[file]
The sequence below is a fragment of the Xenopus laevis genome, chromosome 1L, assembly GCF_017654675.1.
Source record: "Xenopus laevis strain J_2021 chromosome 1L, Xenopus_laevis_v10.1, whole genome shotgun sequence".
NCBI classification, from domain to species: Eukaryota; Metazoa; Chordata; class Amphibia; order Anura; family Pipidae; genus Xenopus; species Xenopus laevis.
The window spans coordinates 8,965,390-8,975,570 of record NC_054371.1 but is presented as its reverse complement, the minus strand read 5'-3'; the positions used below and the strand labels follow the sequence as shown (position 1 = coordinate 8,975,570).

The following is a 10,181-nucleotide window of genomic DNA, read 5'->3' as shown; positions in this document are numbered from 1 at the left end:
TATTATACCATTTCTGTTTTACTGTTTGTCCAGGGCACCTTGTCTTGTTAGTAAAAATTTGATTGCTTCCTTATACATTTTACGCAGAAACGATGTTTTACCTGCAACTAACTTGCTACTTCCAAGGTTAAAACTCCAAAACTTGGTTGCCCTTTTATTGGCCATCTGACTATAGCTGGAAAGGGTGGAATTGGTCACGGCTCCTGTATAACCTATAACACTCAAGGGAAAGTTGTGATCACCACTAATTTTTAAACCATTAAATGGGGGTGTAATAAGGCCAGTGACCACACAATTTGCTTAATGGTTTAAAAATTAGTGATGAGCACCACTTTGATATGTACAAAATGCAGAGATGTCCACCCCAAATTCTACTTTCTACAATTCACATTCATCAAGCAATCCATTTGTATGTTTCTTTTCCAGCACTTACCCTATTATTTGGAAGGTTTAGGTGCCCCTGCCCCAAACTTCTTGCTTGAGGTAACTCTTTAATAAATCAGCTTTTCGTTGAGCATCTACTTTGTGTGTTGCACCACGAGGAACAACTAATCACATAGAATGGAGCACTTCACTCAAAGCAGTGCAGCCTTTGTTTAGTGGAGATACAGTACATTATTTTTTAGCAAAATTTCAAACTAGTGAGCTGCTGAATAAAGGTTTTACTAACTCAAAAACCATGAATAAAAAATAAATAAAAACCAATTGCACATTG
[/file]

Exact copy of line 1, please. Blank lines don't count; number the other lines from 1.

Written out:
The sequence below is a fragment of the Xenopus laevis genome, chromosome 1L, assembly GCF_017654675.1.